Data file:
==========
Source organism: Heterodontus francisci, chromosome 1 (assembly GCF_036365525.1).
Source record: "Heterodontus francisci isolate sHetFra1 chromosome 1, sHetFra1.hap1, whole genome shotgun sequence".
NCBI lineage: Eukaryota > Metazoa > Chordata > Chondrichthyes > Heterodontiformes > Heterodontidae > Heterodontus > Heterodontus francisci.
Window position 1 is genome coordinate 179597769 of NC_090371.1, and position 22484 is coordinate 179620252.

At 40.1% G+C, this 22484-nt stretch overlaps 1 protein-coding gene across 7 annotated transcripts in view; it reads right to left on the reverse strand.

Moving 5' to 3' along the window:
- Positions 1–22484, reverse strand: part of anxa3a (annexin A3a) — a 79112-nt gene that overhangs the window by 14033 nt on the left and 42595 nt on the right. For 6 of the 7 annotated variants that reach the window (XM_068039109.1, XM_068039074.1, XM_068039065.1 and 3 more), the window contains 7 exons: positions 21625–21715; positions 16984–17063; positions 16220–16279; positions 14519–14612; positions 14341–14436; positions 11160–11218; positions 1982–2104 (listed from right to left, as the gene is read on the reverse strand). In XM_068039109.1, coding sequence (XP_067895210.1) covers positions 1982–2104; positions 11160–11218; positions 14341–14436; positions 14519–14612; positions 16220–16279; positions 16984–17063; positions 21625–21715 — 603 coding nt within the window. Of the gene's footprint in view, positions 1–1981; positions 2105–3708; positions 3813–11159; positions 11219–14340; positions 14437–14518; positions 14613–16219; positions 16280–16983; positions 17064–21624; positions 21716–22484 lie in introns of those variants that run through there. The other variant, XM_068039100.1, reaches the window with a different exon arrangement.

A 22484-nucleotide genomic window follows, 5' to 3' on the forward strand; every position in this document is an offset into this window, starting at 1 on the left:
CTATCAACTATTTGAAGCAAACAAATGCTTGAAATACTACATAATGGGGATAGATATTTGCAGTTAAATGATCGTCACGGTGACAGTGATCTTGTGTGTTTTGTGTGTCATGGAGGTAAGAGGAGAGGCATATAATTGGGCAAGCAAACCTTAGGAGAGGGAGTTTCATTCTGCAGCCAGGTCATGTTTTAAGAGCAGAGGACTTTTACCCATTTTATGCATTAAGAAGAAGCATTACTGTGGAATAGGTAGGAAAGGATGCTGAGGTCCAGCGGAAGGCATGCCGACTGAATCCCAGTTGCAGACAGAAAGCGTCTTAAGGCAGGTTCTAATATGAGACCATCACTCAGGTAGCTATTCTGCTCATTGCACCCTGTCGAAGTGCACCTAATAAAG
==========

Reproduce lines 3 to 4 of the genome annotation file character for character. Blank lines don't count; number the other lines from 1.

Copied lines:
NCBI lineage: Eukaryota > Metazoa > Chordata > Chondrichthyes > Heterodontiformes > Heterodontidae > Heterodontus > Heterodontus francisci.
Window position 1 is genome coordinate 179597769 of NC_090371.1, and position 22484 is coordinate 179620252.